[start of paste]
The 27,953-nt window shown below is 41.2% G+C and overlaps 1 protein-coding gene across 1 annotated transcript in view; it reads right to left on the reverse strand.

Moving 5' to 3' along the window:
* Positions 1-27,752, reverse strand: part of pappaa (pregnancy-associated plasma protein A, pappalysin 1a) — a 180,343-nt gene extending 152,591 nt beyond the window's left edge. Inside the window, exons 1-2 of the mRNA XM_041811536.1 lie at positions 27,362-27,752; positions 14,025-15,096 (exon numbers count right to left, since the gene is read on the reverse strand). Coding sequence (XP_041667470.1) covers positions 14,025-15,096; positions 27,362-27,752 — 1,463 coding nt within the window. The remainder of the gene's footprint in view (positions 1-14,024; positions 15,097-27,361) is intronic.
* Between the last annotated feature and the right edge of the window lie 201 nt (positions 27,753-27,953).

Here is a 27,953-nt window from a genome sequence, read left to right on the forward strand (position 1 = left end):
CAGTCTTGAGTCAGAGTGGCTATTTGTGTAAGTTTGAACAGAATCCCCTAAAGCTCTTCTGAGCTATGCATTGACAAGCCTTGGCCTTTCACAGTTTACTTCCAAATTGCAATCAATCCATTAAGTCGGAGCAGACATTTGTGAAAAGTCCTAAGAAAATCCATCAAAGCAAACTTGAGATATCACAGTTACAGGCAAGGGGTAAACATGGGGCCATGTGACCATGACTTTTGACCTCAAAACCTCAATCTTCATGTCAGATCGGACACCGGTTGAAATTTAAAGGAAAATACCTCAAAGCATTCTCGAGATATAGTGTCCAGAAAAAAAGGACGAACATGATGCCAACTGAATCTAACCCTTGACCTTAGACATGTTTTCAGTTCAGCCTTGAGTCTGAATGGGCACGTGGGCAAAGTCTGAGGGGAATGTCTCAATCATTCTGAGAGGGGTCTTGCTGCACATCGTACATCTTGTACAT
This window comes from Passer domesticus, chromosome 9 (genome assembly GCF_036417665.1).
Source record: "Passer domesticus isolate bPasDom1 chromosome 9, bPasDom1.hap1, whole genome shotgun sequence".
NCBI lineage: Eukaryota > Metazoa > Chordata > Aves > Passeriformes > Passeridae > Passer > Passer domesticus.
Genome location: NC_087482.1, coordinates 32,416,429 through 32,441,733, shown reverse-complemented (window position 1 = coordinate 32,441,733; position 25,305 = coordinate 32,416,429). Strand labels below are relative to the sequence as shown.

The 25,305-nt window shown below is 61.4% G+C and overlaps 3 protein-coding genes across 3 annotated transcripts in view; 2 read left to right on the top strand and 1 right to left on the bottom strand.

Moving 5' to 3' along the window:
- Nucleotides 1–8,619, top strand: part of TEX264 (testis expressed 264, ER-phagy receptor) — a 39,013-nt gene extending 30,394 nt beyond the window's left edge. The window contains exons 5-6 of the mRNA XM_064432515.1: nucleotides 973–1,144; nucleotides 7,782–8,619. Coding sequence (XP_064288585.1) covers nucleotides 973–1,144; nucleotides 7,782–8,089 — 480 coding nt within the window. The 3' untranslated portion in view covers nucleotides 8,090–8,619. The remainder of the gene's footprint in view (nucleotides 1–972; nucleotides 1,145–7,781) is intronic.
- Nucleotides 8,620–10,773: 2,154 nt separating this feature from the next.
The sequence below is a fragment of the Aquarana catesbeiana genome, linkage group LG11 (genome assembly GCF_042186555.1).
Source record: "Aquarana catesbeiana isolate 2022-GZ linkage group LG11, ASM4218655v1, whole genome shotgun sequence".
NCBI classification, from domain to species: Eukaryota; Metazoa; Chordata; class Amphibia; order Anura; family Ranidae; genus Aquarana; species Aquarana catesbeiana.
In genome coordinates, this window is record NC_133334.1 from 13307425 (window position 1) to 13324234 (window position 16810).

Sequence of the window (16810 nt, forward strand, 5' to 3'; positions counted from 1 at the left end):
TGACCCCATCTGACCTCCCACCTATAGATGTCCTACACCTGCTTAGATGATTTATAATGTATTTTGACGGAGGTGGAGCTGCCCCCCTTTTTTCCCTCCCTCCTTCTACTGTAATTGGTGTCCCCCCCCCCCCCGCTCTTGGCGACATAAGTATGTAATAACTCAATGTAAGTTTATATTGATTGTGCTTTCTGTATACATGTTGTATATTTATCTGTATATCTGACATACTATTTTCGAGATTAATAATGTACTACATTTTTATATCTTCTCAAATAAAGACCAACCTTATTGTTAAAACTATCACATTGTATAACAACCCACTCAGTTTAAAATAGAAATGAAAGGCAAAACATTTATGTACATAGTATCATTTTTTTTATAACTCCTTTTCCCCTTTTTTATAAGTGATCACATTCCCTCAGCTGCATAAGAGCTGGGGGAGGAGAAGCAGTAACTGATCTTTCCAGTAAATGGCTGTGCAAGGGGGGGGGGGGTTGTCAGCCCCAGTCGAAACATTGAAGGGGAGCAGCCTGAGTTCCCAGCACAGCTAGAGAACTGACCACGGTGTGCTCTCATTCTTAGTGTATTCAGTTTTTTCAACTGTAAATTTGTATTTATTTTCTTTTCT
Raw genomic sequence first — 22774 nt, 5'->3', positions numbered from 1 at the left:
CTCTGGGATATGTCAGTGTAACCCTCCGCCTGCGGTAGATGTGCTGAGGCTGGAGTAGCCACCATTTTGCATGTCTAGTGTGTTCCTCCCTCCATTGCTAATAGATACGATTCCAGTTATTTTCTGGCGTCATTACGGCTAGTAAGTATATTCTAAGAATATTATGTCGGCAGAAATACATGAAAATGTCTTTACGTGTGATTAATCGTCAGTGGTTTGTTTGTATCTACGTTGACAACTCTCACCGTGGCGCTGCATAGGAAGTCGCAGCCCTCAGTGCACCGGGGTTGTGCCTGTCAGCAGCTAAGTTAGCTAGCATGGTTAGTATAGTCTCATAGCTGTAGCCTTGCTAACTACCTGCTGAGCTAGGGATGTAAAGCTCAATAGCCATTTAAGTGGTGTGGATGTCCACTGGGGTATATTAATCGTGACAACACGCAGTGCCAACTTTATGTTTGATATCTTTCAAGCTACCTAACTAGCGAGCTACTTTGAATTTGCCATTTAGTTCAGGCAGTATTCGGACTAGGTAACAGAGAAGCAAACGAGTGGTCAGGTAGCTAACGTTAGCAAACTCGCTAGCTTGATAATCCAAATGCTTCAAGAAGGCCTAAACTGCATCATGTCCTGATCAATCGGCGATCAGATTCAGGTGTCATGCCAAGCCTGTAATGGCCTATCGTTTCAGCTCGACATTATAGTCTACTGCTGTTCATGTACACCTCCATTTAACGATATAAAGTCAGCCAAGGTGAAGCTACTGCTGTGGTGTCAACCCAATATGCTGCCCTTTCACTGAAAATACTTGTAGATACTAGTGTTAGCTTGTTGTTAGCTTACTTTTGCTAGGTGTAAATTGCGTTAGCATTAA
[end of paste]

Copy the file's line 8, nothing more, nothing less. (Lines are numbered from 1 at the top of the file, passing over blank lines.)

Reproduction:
Source record: "Passer domesticus isolate bPasDom1 chromosome 9, bPasDom1.hap1, whole genome shotgun sequence".